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FIONA’S ON FIRE!

The fun never stops.  Junior is preparing to attend university, I’m entering the final stages of proofreading the novel and will be able to order copies for the launch Oct. 2 while intensively programming this year’s Visible Verse Festival. My gig at the Visitor Info Centre just finished and so I’m pounding the pavement as well. Here’s the press release for the book launch. I hope to see you there.

FOR IMMEDIATE RELEASE

THE TOWN SLUT’S DAUGHTER

Book Launch Party

Thurs, Oct. 2, 7:30 pm

Slickity Jim’s-3469 Main St, Vancouver

THE TOWN SLUT’S DAUGHTER

Not even punk rock could save her

With a staccato narrative style and singular descriptive cadence, Canadian poet Heather Haley’s debut novel, “The Town Slut’s Daughter,” engages the reader through deftly drawn characters and a series of startling events.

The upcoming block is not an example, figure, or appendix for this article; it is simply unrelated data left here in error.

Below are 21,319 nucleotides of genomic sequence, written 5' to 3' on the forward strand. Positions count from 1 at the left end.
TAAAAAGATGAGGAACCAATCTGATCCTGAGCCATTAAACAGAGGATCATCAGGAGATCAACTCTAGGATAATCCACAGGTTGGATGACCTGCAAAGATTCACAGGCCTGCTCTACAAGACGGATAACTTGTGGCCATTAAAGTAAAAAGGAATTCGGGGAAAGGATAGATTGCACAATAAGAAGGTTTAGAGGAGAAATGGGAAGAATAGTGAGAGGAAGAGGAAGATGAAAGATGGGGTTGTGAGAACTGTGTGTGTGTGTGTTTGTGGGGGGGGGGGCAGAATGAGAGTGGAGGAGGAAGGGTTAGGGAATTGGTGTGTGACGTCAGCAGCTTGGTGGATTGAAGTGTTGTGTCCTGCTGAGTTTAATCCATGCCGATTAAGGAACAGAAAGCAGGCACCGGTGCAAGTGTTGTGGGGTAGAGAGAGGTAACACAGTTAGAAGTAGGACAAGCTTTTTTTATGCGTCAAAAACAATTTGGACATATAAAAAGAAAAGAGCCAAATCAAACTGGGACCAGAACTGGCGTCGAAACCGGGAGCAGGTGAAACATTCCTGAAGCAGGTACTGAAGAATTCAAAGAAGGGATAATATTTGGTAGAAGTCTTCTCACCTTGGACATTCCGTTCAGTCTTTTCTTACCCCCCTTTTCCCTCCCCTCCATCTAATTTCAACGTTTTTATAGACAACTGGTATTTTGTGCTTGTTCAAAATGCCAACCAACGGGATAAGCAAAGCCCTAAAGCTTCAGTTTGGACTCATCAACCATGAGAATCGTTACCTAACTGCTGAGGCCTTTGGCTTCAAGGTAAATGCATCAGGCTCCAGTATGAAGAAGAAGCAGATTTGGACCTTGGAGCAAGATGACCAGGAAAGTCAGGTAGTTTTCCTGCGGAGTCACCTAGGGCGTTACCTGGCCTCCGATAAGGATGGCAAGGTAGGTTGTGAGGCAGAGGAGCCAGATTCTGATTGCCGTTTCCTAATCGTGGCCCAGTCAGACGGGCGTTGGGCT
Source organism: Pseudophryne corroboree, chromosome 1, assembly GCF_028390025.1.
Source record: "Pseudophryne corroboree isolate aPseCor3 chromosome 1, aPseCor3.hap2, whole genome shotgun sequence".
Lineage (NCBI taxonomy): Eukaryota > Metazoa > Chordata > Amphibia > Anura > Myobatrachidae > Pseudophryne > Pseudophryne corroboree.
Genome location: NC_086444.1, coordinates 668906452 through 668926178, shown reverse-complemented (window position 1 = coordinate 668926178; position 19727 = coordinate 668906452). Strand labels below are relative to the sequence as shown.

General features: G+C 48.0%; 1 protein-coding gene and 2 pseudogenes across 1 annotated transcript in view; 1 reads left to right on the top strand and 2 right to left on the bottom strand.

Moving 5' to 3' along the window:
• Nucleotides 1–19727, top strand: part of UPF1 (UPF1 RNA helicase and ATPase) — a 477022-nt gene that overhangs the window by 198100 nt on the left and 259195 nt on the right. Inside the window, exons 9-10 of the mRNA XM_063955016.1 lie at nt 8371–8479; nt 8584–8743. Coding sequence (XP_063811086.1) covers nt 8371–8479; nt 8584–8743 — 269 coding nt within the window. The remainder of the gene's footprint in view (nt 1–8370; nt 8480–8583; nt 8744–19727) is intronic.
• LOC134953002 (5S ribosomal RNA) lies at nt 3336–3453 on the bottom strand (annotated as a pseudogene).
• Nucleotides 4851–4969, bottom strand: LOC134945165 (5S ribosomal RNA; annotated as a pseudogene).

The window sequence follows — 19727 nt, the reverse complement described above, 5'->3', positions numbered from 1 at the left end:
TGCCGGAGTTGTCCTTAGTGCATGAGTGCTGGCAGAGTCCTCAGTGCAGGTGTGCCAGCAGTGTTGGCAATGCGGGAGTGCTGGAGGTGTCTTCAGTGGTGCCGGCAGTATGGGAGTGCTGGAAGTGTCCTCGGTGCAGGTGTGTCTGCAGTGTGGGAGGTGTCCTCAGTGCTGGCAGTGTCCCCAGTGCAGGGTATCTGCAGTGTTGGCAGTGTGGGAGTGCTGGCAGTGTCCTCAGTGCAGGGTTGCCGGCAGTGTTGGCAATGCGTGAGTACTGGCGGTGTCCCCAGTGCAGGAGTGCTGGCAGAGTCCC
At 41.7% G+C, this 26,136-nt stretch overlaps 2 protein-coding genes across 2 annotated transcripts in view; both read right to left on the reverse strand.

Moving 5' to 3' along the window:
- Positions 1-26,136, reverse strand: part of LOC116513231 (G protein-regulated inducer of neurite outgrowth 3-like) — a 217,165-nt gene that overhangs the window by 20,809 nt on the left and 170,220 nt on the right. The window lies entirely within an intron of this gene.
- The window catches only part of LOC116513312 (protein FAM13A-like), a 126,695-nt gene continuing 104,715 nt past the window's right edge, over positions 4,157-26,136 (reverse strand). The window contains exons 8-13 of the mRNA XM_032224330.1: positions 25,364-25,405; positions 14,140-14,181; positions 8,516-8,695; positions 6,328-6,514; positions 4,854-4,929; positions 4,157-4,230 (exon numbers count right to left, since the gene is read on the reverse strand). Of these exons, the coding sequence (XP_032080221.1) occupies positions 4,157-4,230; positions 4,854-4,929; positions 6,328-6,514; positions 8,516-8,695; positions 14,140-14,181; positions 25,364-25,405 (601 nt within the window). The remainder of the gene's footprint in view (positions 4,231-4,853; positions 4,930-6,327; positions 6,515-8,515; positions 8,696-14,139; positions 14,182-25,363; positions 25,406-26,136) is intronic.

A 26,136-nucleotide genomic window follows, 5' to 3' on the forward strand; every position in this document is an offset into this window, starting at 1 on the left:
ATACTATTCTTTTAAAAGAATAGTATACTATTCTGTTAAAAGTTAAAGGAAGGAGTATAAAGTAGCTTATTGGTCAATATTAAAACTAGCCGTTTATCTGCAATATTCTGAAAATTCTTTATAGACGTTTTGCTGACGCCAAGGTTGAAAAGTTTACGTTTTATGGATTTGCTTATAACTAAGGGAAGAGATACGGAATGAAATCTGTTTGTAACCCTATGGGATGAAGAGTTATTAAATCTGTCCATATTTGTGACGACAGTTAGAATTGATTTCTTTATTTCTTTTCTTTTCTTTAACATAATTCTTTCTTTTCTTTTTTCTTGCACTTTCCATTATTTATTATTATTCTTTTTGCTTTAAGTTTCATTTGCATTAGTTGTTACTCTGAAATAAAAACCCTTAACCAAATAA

Fiona Larochelle flees a harrowing home life only to land in Vancouver’s violently blazing punk rock underground. Music provides a catalyst when she mines a talent for singing and songwriting to form an all-girl band, the Virgin Marries. After the group breaks up, Fiona is stranded in the U.S. and forced to navigate a minefield of vice, drug abuse, jealous lovers and predatory record producers as she works to rebuild her dream. She discovers that although rage may have facilitated her quest in the beginning, it cannot deliver her. Amid the tumult of the LA Riots, Fiona bolts from her cocaine-fueled marriage to a modern-day Bluebeard. Throughout it all, a fierce, indomitable spirit prevails.